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'One thing is clear: GCSE resits are an imposition'

The retake policy was implemented without an understanding of the mechanics of FE, says Tom Starkey

GCSE resit exams progress colleges fail FE

In a week where the Northern Council for Further Education (NCFE) has called for functional skills to be employed as an alternative to GCSEs, there’s a feeling of being stuck in a perpetual loop. Like a knackered computer endlessly cycling through its startup routine only to get to a certain point where it gives up the ghost, resets and starts the whole thing from the top.

And so it goes around again. The GCSE resit policy has been a hotbed of debate ever since it was introduced (I may have put a few words down about it myself in the not-too-distant-past) and whether you love them or loathe them, if we move away from any value judgement as to their benefit or lack thereof, one thing is clear: GCSE resits are an imposition.


Insight: GCSE resits 'setting students up to fail'

Background: 'It's time to end the negative cycle of GCSE resits'

More from this author: 'Teachers: stop forking out for classroom supplies'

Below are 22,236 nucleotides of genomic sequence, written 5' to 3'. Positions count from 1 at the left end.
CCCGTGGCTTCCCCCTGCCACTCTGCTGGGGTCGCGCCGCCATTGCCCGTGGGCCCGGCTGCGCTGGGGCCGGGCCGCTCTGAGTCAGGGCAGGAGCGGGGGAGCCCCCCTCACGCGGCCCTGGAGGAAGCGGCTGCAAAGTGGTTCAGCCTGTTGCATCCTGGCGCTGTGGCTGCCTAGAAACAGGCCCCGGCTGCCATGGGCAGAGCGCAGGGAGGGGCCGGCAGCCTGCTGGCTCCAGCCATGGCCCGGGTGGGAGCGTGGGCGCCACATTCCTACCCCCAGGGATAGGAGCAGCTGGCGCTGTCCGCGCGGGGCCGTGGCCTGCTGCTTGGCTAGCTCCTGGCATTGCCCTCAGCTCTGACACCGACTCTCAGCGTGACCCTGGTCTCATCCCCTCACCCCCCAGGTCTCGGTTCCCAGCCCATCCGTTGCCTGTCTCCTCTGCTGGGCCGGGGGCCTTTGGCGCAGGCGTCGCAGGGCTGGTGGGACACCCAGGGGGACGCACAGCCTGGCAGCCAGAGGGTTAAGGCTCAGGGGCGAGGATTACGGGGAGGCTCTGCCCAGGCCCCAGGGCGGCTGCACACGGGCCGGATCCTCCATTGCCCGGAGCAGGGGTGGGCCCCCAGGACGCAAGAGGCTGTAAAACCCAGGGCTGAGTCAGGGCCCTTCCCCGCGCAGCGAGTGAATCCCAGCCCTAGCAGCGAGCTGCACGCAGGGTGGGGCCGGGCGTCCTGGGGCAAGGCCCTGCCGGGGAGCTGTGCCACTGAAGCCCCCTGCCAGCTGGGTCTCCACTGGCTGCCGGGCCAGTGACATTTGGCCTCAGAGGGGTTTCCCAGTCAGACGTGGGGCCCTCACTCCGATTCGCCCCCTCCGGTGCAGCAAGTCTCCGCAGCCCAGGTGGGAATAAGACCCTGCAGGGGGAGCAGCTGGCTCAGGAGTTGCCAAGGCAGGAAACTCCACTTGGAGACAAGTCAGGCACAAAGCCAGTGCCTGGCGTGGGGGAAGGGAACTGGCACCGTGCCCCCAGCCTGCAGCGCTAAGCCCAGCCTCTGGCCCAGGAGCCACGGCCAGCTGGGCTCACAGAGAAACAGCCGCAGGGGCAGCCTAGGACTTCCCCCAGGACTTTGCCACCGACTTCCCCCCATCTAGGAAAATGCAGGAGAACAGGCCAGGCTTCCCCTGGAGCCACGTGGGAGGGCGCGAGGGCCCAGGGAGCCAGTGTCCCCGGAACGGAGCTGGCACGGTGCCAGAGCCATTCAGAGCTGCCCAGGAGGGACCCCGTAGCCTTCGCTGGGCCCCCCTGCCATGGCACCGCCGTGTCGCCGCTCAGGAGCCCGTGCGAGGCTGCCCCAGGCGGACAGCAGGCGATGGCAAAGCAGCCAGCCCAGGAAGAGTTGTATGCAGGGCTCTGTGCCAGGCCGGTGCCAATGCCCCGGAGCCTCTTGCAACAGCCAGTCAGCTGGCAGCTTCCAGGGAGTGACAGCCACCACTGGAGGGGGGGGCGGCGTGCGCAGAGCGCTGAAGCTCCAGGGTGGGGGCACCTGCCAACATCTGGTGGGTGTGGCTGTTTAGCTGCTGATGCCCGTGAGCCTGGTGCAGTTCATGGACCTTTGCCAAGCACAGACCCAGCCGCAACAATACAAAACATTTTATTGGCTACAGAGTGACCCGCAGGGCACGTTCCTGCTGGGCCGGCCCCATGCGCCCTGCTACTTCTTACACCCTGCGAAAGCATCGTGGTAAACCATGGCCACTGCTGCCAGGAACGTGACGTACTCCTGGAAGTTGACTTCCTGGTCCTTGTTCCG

Vocational paths

It has become obvious that they’re an ill-fit in FE. A legacy examination that harks back to a time that may have been a little on the rough side for many of the students in the sector, set apart from any vocational path that a learner may now be embarking on, they are stand alone in style, content and ethos.

And the logistics. Oh the logistics. Having to examine huge swathes of students (sometimes thousands at a time), the general chaos and complication of finding space, invigilators, equipment and dealing with the myriad of problems that such an undertaking comes with has highlighted something patently obvious – the FE sector wasn’t designed to handle this accreditation on the scale it has had to, and it’s been playing catch-up ever since.  

The retake policy was implemented without an understanding of the mechanics of FE, and it shows. It was decreed from the outside, and like so many other things, the sector had to try to make it work the best that it could.

Key issues

If there had been some thought before the implementation they might have considered a few key issues and adapted the qualification into something that was more in line with how FE institutions operate – a "GCSEFE", as it were. The least they could have done was allow a "test-when-ready" ethos to ensure that there would no longer be organised chaos come exam day. But no, retakes were decreed so retakes were what FE got.

I haven’t seen the spec for the new functional skills assessment, so I don’t know how good it is. I was fond of the previous version so it’ll be interesting to see how this plays out. I’m also still ambiguous about GCSE retakes and think that in many circumstances they may well be beneficial. But what I am certain of is that the retake policy is yet another sign that FE's status meant that people thought nothing of imposing something from somewhere else without due care and attention. I find that hugely telling in reference to the perceived status of the sector.

Tom Starkey is an education writer and consultant
 

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